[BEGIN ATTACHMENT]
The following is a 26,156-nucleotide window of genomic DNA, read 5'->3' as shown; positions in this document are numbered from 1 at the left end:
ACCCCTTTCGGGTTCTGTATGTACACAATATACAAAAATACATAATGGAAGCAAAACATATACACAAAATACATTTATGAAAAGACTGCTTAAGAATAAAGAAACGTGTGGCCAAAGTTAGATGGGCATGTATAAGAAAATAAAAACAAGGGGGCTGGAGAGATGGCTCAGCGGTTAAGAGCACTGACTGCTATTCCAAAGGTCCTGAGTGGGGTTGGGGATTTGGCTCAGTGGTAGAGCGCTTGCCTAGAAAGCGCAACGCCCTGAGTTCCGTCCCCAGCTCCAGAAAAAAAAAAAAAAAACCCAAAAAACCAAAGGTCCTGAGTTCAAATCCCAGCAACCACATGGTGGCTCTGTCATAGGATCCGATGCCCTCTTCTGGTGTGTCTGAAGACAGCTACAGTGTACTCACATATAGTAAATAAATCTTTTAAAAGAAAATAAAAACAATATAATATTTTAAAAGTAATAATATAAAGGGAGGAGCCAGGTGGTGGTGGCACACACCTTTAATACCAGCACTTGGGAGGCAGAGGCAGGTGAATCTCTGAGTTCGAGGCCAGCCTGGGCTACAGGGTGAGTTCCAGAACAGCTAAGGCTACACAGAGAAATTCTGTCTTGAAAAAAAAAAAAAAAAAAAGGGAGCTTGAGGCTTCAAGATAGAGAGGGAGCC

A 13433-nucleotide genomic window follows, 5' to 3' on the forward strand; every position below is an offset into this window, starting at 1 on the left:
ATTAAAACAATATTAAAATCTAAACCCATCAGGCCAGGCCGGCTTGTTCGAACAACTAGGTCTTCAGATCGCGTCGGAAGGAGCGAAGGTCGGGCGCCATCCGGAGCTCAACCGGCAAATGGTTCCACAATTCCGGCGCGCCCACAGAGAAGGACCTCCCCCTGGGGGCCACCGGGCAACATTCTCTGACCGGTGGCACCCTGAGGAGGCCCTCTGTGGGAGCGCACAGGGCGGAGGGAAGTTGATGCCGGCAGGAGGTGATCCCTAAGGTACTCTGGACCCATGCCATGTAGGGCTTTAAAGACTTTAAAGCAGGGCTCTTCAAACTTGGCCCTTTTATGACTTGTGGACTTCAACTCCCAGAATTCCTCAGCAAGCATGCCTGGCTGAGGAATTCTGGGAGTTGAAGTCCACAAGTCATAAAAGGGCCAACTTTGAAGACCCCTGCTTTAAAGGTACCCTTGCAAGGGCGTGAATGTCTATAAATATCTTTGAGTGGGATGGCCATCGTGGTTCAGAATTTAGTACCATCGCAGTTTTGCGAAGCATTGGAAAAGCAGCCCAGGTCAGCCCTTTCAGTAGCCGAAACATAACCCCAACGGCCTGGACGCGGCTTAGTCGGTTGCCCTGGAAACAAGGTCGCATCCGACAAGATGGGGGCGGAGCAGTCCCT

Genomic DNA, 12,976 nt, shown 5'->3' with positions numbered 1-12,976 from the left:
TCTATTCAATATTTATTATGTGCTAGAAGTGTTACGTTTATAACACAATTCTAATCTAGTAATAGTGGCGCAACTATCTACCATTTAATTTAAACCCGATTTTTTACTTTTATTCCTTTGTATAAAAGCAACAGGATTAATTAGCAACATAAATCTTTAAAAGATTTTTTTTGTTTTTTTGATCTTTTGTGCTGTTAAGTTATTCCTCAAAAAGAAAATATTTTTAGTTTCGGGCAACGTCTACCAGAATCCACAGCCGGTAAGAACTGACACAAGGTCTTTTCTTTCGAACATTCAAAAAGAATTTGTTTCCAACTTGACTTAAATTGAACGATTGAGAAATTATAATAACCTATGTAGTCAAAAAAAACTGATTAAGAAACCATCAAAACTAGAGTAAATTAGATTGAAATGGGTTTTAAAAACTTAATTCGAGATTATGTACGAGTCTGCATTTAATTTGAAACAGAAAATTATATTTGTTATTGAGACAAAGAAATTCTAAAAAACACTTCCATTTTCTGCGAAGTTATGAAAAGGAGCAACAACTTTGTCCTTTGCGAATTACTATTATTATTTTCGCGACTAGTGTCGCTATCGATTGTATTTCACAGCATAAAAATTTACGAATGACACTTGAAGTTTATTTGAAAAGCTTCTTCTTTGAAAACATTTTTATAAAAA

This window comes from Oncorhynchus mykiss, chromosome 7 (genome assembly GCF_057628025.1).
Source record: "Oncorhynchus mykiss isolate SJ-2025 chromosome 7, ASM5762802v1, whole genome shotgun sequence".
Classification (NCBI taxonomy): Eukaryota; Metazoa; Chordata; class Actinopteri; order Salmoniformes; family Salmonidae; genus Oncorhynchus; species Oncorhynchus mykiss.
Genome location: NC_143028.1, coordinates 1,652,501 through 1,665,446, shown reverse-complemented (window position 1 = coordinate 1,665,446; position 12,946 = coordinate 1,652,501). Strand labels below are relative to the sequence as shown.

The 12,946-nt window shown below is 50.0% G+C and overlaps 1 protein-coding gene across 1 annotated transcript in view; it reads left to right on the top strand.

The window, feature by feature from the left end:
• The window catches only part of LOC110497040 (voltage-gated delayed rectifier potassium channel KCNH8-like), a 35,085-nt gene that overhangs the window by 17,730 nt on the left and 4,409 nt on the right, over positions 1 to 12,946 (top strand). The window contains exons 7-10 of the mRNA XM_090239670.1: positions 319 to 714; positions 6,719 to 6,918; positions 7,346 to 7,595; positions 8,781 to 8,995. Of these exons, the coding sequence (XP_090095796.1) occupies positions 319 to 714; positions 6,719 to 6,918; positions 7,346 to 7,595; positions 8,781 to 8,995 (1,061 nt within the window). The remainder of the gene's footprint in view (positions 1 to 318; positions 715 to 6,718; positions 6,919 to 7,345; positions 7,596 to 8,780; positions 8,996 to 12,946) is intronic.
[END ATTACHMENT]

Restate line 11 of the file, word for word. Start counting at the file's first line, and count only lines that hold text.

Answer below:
The 12,946-nt window shown below is 50.0% G+C and overlaps 1 protein-coding gene across 1 annotated transcript in view; it reads left to right on the top strand.